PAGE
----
# The one problem I missed, 30 years ago, on my final exam in calculus

It’s been said that we often remember our failures more than our successes. In this instance, the adage rings true, because I can still remember, clear as a bell, the one problem that I got wrong on my high school calculus final that I took 30 years ago. Here it is:

$\displaystyle \int (x^2+1)^2 dx$

I tried every $u-$substitution under the sun, with no luck. I tried $u = x^2+1$. However, $du$ would be equal to $2x \, dx$, and there was no extra $x$ in the integrand.

I believe I tried every crazy, unorthodox $u-$substitution possible given the time constraints of the exam: $u = \sqrt{x}$, $u = \sqrt{x^2+1}$, $u = 1/x$. Nothing worked.

We had learned trigonometric substitutions in my class, and so I also tried those. I started with $x = \tan u$, so that $x^2 + 1 = \tan^2 x + 1 = \sec^2 x$. This looked promising. However, $dx = \sec^2 u \, du$, so the integral became $\displaystyle \int \sec^4 u \, du$. From there, I was stuck. (Now that I’m older, I know that the logical train actually goes in the reverse direction than what I attempted as a student.)

I wasn’t taught integration by parts in this first course in calculus, so I didn’t even know to try it. Had I known this technique, I probably would’ve broken through my conceptual barrier to finally get the right answer. (In other words, integration by parts will yield the correct answer, but it’s a lot of work!) But I didn’t know about it then, and so I get to tell the story now.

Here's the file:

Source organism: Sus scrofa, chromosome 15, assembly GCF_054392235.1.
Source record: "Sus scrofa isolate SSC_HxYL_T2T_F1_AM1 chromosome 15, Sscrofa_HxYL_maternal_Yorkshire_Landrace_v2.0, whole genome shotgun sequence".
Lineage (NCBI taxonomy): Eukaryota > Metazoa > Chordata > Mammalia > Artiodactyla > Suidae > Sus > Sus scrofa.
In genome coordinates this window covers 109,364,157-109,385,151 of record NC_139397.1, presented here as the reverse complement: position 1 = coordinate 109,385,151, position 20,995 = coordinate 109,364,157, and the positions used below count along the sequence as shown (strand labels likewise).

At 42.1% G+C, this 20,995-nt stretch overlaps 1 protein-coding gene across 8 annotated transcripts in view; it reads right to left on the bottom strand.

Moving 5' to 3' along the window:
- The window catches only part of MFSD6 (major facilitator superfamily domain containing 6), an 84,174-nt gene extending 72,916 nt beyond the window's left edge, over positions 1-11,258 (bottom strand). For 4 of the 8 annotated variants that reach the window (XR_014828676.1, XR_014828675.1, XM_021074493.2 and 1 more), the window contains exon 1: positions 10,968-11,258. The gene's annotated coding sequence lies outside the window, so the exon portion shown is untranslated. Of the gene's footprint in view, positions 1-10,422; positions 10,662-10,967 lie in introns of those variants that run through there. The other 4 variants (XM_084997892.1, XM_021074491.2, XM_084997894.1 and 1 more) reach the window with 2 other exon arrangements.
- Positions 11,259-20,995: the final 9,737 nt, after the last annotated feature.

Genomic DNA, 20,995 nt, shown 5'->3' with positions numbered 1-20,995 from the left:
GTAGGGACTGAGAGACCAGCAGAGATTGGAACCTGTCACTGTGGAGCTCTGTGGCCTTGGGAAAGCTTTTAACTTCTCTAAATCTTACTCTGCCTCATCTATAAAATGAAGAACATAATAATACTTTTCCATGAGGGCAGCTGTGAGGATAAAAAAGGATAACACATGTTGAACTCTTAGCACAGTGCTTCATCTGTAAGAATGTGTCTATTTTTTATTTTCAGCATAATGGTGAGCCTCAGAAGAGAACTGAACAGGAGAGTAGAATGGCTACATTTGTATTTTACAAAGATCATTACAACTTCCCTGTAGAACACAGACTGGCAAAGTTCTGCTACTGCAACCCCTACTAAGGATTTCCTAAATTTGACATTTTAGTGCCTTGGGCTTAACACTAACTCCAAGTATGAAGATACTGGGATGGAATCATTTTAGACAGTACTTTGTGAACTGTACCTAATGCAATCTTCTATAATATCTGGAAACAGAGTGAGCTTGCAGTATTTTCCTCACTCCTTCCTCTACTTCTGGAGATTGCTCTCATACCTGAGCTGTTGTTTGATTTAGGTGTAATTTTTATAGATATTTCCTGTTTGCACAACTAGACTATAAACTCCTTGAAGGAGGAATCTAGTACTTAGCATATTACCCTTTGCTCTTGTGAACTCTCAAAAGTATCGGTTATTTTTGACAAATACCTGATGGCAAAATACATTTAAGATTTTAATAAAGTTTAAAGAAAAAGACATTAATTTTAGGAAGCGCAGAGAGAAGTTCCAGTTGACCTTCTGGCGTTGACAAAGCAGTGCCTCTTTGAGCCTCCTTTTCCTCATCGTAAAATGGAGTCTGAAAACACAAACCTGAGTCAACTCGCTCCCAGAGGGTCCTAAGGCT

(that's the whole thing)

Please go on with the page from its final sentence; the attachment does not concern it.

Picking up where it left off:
Exasperated, I turned in my exam when time was called, and I asked my teacher how this integral was supposed to be solved.

Easy, she told me: just square out the inside:

$\displaystyle \int (x^2+1)^2 dx = \displaystyle \int (x^4 + 2x^2 + 1) \, dx = \displaystyle \frac{x^5}{5} + \frac{2x^3}{3} + x + C$

At the time, I was unbelievably annoyed at myself. Now, I love telling this anecdote to my students as I relate to their own frustrations as they practice the art of integration.

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